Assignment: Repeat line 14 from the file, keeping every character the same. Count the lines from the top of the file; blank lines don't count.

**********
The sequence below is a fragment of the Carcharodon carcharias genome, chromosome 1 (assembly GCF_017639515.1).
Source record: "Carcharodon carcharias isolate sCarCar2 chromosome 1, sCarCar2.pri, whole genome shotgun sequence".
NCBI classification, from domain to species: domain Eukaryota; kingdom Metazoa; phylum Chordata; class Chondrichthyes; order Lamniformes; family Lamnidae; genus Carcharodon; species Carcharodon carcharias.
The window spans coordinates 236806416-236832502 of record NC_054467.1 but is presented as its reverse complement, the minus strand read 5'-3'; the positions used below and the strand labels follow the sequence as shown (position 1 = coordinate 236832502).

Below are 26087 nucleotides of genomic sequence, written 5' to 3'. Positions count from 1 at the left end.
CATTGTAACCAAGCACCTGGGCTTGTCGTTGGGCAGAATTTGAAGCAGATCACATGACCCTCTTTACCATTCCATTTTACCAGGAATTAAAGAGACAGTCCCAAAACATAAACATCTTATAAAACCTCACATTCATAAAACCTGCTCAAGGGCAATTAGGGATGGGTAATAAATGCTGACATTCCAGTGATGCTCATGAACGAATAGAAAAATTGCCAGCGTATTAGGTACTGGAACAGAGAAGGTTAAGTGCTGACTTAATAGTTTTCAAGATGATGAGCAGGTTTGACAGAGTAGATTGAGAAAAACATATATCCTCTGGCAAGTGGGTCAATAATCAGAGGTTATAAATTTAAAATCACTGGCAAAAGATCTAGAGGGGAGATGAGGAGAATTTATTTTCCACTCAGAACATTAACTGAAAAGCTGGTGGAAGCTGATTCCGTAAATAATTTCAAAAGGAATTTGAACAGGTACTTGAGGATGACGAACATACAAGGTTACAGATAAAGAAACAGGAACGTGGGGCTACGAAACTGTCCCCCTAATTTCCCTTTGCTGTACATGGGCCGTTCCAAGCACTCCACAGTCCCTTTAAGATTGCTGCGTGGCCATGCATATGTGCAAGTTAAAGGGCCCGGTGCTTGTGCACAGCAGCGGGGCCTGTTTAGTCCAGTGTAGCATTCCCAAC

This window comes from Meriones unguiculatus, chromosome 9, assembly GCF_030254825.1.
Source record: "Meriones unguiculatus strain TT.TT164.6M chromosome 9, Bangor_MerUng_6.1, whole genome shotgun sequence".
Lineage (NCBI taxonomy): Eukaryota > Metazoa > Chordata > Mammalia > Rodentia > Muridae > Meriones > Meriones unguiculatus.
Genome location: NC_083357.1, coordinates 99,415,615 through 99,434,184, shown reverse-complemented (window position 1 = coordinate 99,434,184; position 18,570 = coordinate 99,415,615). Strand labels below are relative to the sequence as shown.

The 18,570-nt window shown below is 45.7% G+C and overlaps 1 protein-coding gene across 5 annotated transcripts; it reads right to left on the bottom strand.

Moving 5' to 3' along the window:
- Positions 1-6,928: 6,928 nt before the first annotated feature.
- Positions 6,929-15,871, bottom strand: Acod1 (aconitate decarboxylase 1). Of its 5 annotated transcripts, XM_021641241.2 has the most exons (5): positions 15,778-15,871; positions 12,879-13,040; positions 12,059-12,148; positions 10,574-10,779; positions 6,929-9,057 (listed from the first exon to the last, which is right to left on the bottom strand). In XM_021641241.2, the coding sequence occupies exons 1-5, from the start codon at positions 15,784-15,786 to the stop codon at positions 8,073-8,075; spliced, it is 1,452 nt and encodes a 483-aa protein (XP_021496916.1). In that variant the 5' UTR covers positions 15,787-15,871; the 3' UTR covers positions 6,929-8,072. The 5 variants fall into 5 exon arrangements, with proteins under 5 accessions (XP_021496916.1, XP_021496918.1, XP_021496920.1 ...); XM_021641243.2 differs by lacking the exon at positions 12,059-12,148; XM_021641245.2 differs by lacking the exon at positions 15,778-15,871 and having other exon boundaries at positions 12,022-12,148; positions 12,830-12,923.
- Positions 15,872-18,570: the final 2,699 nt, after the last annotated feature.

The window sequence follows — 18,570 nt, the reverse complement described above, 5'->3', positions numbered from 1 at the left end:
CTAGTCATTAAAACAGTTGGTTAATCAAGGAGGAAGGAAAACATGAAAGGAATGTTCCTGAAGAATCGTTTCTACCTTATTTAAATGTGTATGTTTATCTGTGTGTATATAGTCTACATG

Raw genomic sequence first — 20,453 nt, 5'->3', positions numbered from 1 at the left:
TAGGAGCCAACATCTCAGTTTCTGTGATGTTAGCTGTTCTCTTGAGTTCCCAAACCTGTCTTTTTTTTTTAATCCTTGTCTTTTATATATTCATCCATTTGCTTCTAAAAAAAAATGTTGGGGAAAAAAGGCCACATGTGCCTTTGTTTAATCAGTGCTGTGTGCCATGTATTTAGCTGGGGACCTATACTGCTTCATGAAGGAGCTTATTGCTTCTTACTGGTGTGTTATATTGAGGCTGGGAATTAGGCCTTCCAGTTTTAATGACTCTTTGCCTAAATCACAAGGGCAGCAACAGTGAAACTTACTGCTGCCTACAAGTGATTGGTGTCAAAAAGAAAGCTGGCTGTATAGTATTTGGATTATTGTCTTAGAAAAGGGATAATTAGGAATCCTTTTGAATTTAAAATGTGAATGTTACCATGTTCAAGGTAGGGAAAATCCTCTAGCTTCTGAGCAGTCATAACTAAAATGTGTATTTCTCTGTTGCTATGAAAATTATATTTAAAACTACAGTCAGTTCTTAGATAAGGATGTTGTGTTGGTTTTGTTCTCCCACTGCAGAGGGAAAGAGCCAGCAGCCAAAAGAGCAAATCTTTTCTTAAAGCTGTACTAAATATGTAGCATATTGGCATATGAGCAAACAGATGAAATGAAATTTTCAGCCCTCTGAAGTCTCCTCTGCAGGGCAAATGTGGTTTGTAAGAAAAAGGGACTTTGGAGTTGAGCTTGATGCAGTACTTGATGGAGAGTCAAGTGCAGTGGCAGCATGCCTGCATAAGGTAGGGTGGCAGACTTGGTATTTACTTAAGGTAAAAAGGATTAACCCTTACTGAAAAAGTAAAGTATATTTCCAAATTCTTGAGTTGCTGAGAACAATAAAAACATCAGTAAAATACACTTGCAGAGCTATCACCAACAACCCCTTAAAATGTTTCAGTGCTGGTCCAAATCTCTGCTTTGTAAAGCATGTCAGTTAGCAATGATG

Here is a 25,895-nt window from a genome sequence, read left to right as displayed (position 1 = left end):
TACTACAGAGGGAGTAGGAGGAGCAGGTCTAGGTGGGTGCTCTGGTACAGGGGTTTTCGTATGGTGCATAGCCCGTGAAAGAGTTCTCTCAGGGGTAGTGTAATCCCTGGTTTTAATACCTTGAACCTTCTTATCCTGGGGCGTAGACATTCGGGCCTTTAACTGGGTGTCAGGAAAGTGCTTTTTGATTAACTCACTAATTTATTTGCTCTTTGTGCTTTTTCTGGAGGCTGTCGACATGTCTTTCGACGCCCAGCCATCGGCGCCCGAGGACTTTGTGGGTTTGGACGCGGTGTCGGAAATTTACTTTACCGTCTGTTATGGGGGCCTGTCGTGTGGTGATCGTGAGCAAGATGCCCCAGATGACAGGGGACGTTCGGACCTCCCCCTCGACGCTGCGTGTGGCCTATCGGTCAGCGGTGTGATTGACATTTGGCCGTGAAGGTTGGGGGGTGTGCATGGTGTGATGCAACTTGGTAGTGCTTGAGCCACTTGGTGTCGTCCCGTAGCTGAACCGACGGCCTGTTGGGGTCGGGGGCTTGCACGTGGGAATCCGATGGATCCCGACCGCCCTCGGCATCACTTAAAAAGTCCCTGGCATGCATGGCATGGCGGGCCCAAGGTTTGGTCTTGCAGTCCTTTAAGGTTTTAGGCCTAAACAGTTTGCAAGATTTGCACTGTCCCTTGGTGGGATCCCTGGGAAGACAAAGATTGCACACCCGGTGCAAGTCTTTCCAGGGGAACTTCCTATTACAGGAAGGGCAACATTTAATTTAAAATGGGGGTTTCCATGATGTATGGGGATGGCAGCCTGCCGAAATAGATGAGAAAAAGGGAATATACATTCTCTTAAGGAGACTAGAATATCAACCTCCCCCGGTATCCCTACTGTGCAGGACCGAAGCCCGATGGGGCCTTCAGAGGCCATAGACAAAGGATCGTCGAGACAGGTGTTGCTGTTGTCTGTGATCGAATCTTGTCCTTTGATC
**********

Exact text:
- Positions 6,929-15,871, bottom strand: Acod1 (aconitate decarboxylase 1). Of its 5 annotated transcripts, XM_021641241.2 has the most exons (5): positions 15,778-15,871; positions 12,879-13,040; positions 12,059-12,148; positions 10,574-10,779; positions 6,929-9,057 (listed from the first exon to the last, which is right to left on the bottom strand). In XM_021641241.2, the coding sequence occupies exons 1-5, from the start codon at positions 15,784-15,786 to the stop codon at positions 8,073-8,075; spliced, it is 1,452 nt and encodes a 483-aa protein (XP_021496916.1). In that variant the 5' UTR covers positions 15,787-15,871; the 3' UTR covers positions 6,929-8,072. The 5 variants fall into 5 exon arrangements, with proteins under 5 accessions (XP_021496916.1, XP_021496918.1, XP_021496920.1 ...); XM_021641243.2 differs by lacking the exon at positions 12,059-12,148; XM_021641245.2 differs by lacking the exon at positions 15,778-15,871 and having other exon boundaries at positions 12,022-12,148; positions 12,830-12,923.